to motivate. Not to mention that it would result in code duplication
(meaning more maintenance as if it wasn't enough). A.
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Re: [openssl.org #2045] [PATCH] Use Intel AES-NI automatically where available.

2010-03-26 Thread Andy Polyakov
PM,

 Though I am not a member of the OpenSSL team, I totally agree with you. 
 As for the AES, the Westmere CPUs have also a new instruction for the 
 GHASH (pclmulqdq / _mm_clmulepi64_si128).

It's not an instruction *for* GHASH, it's an instruction that among
other thing can be used for GHASH.

 This as well is only available 
 as intrinsic or in native assembler.
 
 So, when I offered some weeks ago a contribution regarding the GHASH for 
 the GCM, (now with a fallback from pclmulqdq to SSE2 to native C), I was 
 instructed that (at least inline) assembler or intrinsics are not an 
 option for OpenSSL. 
 
 Inline assembler (or exotic intrinsics) is not considered
 as viable option for MMX/SSE (or any code bigger than couple of
 instructions), perlasm code is.

Do you think it's groundless and totally unreasonable? Well, it's more
of a rhetorical question...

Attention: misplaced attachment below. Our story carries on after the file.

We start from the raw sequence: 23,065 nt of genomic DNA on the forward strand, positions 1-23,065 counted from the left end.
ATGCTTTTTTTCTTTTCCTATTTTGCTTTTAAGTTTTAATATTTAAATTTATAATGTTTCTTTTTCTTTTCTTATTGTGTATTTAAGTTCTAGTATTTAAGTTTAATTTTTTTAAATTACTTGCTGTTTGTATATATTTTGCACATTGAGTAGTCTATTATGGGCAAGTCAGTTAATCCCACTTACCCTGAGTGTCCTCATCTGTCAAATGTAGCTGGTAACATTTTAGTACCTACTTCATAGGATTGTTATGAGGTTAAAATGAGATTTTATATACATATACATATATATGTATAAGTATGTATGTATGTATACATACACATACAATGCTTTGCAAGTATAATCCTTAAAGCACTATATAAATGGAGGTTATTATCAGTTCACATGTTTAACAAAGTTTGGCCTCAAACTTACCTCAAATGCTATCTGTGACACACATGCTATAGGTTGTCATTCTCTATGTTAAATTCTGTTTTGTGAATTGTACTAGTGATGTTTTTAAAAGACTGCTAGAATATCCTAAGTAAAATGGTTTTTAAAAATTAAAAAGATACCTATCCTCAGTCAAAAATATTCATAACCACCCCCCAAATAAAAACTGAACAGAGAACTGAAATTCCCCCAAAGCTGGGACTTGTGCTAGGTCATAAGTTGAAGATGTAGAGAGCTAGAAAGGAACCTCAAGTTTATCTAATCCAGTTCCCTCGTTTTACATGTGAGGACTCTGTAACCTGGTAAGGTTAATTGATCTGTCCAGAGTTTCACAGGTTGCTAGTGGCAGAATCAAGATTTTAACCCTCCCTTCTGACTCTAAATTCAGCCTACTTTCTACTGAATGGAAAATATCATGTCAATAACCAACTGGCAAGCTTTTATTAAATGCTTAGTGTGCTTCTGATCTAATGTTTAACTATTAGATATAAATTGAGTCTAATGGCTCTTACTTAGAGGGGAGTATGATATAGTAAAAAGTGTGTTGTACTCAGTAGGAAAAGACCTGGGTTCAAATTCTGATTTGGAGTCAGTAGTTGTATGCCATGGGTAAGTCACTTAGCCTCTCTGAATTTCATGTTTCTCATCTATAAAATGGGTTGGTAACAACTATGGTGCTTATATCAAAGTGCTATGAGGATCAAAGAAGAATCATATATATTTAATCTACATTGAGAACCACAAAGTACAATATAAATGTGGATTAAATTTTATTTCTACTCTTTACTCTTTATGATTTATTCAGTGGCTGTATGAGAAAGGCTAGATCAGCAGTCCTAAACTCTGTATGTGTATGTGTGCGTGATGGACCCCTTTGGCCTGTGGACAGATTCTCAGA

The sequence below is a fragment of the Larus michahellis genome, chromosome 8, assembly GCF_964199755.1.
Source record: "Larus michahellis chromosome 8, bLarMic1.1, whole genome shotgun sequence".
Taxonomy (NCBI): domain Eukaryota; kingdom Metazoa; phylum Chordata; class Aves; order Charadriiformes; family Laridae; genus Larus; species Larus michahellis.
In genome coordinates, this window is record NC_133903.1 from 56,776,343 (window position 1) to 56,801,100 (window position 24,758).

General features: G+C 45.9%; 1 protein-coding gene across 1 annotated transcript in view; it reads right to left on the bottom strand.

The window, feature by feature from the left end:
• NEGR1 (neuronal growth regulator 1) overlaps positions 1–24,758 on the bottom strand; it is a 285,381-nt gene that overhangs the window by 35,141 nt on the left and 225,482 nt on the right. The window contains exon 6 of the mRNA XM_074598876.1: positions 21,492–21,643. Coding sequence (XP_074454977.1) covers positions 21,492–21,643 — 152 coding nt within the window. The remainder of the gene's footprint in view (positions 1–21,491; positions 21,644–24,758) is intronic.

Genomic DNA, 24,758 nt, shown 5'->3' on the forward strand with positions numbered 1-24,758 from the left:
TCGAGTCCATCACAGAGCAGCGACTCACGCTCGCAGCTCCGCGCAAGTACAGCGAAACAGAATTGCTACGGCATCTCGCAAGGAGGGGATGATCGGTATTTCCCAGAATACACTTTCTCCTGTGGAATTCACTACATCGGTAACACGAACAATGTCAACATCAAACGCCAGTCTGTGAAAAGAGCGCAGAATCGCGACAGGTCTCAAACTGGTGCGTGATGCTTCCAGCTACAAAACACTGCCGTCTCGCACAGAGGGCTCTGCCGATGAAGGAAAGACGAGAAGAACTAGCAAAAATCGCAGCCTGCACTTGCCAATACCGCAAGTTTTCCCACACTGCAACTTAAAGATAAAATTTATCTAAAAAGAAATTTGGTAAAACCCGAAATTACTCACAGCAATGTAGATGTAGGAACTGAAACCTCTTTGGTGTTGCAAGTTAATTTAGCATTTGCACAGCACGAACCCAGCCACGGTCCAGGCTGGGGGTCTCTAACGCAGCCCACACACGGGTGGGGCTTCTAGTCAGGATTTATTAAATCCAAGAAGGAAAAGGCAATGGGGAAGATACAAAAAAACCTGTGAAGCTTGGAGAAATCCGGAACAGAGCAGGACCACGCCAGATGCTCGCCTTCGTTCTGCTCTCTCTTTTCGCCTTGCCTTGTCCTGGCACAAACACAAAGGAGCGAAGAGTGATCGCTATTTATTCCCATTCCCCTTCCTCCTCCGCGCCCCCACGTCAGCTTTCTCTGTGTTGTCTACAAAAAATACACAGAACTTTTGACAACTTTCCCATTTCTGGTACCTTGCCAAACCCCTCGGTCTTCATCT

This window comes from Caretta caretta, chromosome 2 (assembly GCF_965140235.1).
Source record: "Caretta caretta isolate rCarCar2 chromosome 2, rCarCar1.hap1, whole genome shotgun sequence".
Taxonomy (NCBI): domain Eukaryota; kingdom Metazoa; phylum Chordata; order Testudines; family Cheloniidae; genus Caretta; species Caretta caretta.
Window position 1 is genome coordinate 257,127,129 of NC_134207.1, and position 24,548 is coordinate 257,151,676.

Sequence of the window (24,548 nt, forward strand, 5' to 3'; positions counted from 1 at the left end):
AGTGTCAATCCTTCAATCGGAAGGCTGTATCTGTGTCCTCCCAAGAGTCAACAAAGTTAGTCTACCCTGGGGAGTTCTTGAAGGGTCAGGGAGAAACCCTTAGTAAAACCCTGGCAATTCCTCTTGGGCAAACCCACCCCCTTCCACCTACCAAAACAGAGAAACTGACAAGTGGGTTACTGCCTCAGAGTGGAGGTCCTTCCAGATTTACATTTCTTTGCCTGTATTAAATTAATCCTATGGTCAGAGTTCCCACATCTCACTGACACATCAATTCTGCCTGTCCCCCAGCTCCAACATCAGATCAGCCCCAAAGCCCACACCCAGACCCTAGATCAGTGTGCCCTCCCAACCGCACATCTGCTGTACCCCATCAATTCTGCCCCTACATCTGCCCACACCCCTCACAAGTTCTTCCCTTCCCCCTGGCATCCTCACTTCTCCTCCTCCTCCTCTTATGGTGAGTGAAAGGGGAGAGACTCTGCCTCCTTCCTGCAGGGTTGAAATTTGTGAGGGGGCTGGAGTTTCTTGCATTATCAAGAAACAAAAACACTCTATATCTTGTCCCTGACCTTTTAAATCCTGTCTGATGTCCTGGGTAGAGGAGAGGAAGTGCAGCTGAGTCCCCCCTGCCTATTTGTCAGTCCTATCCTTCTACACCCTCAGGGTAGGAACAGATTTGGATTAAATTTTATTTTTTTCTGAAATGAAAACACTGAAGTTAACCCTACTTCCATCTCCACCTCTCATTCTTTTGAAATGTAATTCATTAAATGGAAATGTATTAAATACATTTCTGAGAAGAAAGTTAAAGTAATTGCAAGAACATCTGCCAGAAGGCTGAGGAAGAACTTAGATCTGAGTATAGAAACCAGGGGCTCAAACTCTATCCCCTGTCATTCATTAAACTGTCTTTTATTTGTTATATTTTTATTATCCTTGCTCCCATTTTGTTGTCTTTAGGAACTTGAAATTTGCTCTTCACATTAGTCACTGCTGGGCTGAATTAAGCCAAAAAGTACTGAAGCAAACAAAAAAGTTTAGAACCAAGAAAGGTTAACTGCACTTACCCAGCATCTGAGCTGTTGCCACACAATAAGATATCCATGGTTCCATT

As all major compilers for Intel CPUs support intrinsics and,

Well, I have neither of them. Of course it's not *completely* true, but
 OpenSSL does not assume that availability of such compilers is
universal. And I know it's appreciated.

 if used 
 correctly, optimize to the same instructions as direct assembler,

It's just that we have seen one too many compiler bugs, have observed
how performance varies among compiler versions, how compilers do poor
job allocating registers (and just poor job)...

 IMHO 
 these policies should be reconsidered to keep OpenSSL competitive.

??? Are OpenSSL assembler modules slower than compiler generated code?
Is perlasm less portable than intrinsics?

 For good reasons perlasm is not an option for a company like Intel.

??? OpenSSL is not Intel...

 To get 
 a solution, I now use a self-patched version of OpenSSL with intrinsics 
 which fulfills my and my customer's requirements.

Then fight for it (but not in this thread!). Your SSE2 code was
effectively dismissed, because it was slower. At least it was my
conclusion and as you didn't refute it, I assume it was correct. Well, I
still wouldn't actually accept intrinsic-based code, but ideas could
have been used in assembler. Cheers. A.
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RE: libcrypto safe for library use?

2010-03-26 Thread David Schwartz

Mark Phalan wrote:

 Unfortunately that's not really practical. To take an example I'm
 familiar with - libgss. libgss can end up calling into OpenSSL in the